Volume 117, Issue 5, May 2005
Index of content:
- PHYSIOLOGICAL ACOUSTICS 
Distortion product otoacoustic emissions for hearing threshold estimation and differentiation between middle-ear and cochlear disorders in neonates117(2005); http://dx.doi.org/10.1121/1.1853101View Description Hide Description
Our aim in the present study was to apply extrapolated DPOAE I/O-functions [J. Acoust. Soc. Am. 111, 1810–1818 (2002); 113, 3275–3284 (2003)] in neonates in order to investigate their ability to estimate hearing thresholds and to differentiate between middle-ear and cochlear disorders. DPOAEs were measured in neonates after birth (mean and 4 weeks later (follow-up) at 11 test frequencies between and 8 kHz and compared to that found in normal hearing subjects and cochlear hearing loss patients. On average, in a single ear hearing threshold estimation was possible at about 2/3 of the test frequencies. A sufficient test performance of the approach is therefore suggested. Thresholds were higher at the first measurement compared to that found at the follow-up measurement. Since thresholds varied with frequency, transitory middle ear dysfunction due to amniotic fluid instead of cochlear immaturity is suggested to be the cause for the change in thresholds. DPOAE behavior in the neonate ears differed from that found in the cochlear hearing loss ears. From a simple model it was concluded that the difference between the estimated DPOAE threshold and the DPOAE detection threshold is able to differentiate between sound conductive and cochlear hearing loss.
117(2005); http://dx.doi.org/10.1121/1.1880792View Description Hide Description
Given that high-frequency hearing is most vulnerable to cochlear pathology, it is important to characterize distortion-product otoacoustic emissions (DPOAEs) measured with higher-frequency stimuli in order to utilize these measures in clinical applications. The purpose of this study was to explore the dependence of DPOAE amplitude on the levels of the evoking stimuli at frequencies greater than 8 kHz, and make comparisons with those data that have been extensively measured with lower-frequency stimuli. To accomplish this, DPOAE amplitudes were measured at six different frequencies (2, 5, 10, 12, 14, and 16 kHz), with a frequency ratio of 1.2, at five fixed levels (30 to 70 dB SPL) of one primary (either or while the other primary was varied in level (30 to 70 dB SPL). Generally, the level separation between the two primary tones generating the largest DPOAE amplitude (referred to as the “optimal level separation”) decreased as the level of the fixed primary increased. Additionally, the optimal level separation was frequency dependent, especially at the lower fixed primary tone levels SPL). In agreement with previous studies, the DPOAE level exhibited greater dependence on than on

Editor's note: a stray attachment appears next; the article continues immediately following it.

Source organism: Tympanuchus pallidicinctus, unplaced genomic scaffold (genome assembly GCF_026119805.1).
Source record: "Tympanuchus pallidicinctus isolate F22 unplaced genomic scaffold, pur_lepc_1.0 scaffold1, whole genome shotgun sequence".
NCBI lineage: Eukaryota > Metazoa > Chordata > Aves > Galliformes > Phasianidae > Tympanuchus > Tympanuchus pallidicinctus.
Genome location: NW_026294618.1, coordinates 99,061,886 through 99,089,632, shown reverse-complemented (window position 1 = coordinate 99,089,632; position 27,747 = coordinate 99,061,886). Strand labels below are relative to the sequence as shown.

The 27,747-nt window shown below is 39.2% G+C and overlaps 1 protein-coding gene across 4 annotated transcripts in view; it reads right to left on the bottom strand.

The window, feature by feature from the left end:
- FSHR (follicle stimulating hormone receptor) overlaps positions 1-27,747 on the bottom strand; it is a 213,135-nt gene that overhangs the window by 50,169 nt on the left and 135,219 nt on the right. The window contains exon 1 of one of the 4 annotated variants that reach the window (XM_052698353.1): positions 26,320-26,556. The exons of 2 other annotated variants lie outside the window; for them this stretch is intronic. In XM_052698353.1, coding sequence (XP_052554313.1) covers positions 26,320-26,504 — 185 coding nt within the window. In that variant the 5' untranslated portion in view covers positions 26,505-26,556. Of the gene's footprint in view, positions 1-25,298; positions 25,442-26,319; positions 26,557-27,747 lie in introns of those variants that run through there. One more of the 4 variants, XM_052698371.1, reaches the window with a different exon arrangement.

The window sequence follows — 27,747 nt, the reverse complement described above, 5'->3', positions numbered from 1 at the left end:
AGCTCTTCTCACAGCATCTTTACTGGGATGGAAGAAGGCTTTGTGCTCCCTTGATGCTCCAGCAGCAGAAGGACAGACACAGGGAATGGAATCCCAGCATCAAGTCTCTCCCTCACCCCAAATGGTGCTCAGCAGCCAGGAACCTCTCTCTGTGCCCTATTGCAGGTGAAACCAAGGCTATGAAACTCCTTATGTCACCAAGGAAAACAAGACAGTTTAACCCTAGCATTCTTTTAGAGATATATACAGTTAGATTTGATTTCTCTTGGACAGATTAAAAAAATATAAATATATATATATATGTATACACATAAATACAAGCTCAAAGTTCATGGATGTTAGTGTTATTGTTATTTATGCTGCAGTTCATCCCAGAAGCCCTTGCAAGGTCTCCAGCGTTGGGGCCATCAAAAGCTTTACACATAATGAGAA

Using the short-time correlation coefficient to compare transient- and derived, noise-evoked otoacoustic emission temporal waveforms117(2005); http://dx.doi.org/10.1121/1.1893285View Description Hide Description
Transient-evoked otoacoustic emissions (TEOAEs) and derived, noise-evoked otoacoustic emissions (derived-NEOAEs) were measured in seven normally hearing subjects. The evoked OAEs were all recorded at three excitation levels chosen to ensure that the OAE level curve compressive region was reached. The short-time correlation coefficient (STCC) was used to compare the OAE waveforms at different excitation levels, and thus estimate the time over which the response exceeds the noise level. The short-time correlation for TEOAEs is significant for longer than it is for NEOAEs, particularly in some individuals, and the STCC allows this to be quantified. This suggests that derived NEOAEs do not display the highly synchronized dominant frequencies often seen in TEOAEs. This has been confirmed by examining the derived frequency responses for the two types of excitation. Conventional TEOAEs thus appear to measure a combination of two conceptually different processes, while NEOAEs measure just one.
117(2005); http://dx.doi.org/10.1121/1.1880812View Description Hide Description
Two-tone distortion was measured in the intracochlear pressure in the base of the gerbil cochlea, close to the sensory tissue, where the local motions and forces of the organ of Corti can be detected. The measurements probe both the underlying nonlinear process that generates two-tone distortion, and the filtering and spreading of the distortion products. Some of our findings are as follows: (1) The observations were consistent with previous observations of two-tone distortion in BM motion [J. Neurophysiol. 77, 2385–2399 (1997); J. Neurophysiol. 78, 261–270 (1997)]. (2) Frequency sweeps show distortion product tuning and phase-versus-frequency behavior that is similar, but not identical, to single tone tuning. (3) The decay of distortion products with distance from the basilar membrane confirms the feasibility that they could drive the stapes by a direct fluid route, as proposed by Ren [Nat. Neurosci. 7, 333–334 (2004)]. (4) The phases of the distortion products within a single family (the group of distortion products generated by a single primary pair) in some cases alternated between and when referenced to the phases of the primaries. This behavior is predicted by a simple compressive nonlinearity.